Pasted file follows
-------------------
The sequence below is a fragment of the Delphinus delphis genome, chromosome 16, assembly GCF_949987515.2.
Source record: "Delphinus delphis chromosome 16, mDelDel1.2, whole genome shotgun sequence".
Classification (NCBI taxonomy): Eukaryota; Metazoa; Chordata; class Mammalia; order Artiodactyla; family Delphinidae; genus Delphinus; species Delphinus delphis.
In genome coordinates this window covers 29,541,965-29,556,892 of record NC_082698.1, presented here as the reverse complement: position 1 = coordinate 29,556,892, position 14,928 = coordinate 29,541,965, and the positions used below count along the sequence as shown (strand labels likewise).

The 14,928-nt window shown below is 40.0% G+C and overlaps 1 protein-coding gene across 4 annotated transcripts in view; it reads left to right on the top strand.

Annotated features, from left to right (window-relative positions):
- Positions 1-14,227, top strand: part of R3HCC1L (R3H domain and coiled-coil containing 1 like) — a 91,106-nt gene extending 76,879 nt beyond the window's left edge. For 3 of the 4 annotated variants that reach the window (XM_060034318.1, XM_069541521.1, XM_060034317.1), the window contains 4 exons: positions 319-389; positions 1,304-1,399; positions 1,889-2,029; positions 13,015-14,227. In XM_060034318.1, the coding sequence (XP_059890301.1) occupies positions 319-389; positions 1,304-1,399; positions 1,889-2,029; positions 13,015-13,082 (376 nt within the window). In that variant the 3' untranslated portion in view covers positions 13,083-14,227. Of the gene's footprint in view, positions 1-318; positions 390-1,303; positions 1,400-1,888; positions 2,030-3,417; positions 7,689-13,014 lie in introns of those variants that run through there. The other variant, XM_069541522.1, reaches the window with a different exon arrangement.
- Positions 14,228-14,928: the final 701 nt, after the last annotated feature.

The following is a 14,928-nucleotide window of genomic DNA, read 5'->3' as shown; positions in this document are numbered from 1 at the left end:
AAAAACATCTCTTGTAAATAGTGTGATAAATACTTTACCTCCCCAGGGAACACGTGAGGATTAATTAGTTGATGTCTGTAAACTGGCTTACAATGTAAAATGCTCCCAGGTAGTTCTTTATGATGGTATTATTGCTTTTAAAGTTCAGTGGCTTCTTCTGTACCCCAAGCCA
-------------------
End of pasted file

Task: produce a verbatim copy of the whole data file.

The sequence below is a fragment of the Delphinus delphis genome, chromosome 16, assembly GCF_949987515.2.
Source record: "Delphinus delphis chromosome 16, mDelDel1.2, whole genome shotgun sequence".
Classification (NCBI taxonomy): Eukaryota; Metazoa; Chordata; class Mammalia; order Artiodactyla; family Delphinidae; genus Delphinus; species Delphinus delphis.
In genome coordinates this window covers 29,541,965-29,556,892 of record NC_082698.1, presented here as the reverse complement: position 1 = coordinate 29,556,892, position 14,928 = coordinate 29,541,965, and the positions used below count along the sequence as shown (strand labels likewise).

The 14,928-nt window shown below is 40.0% G+C and overlaps 1 protein-coding gene across 4 annotated transcripts in view; it reads left to right on the top strand.

Annotated features, from left to right (window-relative positions):
- Positions 1-14,227, top strand: part of R3HCC1L (R3H domain and coiled-coil containing 1 like) — a 91,106-nt gene extending 76,879 nt beyond the window's left edge. For 3 of the 4 annotated variants that reach the window (XM_060034318.1, XM_069541521.1, XM_060034317.1), the window contains 4 exons: positions 319-389; positions 1,304-1,399; positions 1,889-2,029; positions 13,015-14,227. In XM_060034318.1, the coding sequence (XP_059890301.1) occupies positions 319-389; positions 1,304-1,399; positions 1,889-2,029; positions 13,015-13,082 (376 nt within the window). In that variant the 3' untranslated portion in view covers positions 13,083-14,227. Of the gene's footprint in view, positions 1-318; positions 390-1,303; positions 1,400-1,888; positions 2,030-3,417; positions 7,689-13,014 lie in introns of those variants that run through there. The other variant, XM_069541522.1, reaches the window with a different exon arrangement.
- Positions 14,228-14,928: the final 701 nt, after the last annotated feature.

The following is a 14,928-nucleotide window of genomic DNA, read 5'->3' as shown; positions in this document are numbered from 1 at the left end:
AAAAACATCTCTTGTAAATAGTGTGATAAATACTTTACCTCCCCAGGGAACACGTGAGGATTAATTAGTTGATGTCTGTAAACTGGCTTACAATGTAAAATGCTCCCAGGTAGTTCTTTATGATGGTATTATTGCTTTTAAAGTTCAGTGGCTTCTTCTGTACCCCAAGCCA